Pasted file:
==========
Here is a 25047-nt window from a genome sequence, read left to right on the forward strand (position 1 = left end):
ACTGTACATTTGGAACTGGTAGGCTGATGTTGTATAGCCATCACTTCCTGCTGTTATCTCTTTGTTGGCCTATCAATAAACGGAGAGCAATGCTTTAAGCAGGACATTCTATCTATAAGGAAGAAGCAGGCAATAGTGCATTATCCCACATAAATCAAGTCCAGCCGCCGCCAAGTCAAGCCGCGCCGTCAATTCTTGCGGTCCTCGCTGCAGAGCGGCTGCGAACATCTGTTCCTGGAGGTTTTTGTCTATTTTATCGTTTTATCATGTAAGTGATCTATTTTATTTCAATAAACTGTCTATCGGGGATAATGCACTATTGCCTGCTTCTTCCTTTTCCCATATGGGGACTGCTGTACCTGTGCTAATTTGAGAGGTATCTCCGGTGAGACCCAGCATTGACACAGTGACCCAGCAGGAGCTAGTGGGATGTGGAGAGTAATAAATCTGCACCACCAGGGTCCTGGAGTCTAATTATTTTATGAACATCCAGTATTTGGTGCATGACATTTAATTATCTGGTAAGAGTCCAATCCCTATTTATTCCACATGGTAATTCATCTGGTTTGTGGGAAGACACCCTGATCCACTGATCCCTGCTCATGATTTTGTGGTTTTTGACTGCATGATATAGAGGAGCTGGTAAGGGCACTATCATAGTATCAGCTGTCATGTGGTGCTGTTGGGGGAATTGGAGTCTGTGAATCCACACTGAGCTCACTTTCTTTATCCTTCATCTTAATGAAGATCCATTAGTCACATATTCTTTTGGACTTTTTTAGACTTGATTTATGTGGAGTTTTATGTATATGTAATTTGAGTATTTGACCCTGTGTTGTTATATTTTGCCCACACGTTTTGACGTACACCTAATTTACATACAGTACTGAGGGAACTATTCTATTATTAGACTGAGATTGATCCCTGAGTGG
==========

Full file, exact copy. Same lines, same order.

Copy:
Here is a 25047-nt window from a genome sequence, read left to right on the forward strand (position 1 = left end):
ACTGTACATTTGGAACTGGTAGGCTGATGTTGTATAGCCATCACTTCCTGCTGTTATCTCTTTGTTGGCCTATCAATAAACGGAGAGCAATGCTTTAAGCAGGACATTCTATCTATAAGGAAGAAGCAGGCAATAGTGCATTATCCCACATAAATCAAGTCCAGCCGCCGCCAAGTCAAGCCGCGCCGTCAATTCTTGCGGTCCTCGCTGCAGAGCGGCTGCGAACATCTGTTCCTGGAGGTTTTTGTCTATTTTATCGTTTTATCATGTAAGTGATCTATTTTATTTCAATAAACTGTCTATCGGGGATAATGCACTATTGCCTGCTTCTTCCTTTTCCCATATGGGGACTGCTGTACCTGTGCTAATTTGAGAGGTATCTCCGGTGAGACCCAGCATTGACACAGTGACCCAGCAGGAGCTAGTGGGATGTGGAGAGTAATAAATCTGCACCACCAGGGTCCTGGAGTCTAATTATTTTATGAACATCCAGTATTTGGTGCATGACATTTAATTATCTGGTAAGAGTCCAATCCCTATTTATTCCACATGGTAATTCATCTGGTTTGTGGGAAGACACCCTGATCCACTGATCCCTGCTCATGATTTTGTGGTTTTTGACTGCATGATATAGAGGAGCTGGTAAGGGCACTATCATAGTATCAGCTGTCATGTGGTGCTGTTGGGGGAATTGGAGTCTGTGAATCCACACTGAGCTCACTTTCTTTATCCTTCATCTTAATGAAGATCCATTAGTCACATATTCTTTTGGACTTTTTTAGACTTGATTTATGTGGAGTTTTATGTATATGTAATTTGAGTATTTGACCCTGTGTTGTTATATTTTGCCCACACGTTTTGACGTACACCTAATTTACATACAGTACTGAGGGAACTATTCTATTATTAGACTGAGATTGATCCCTGAGTGG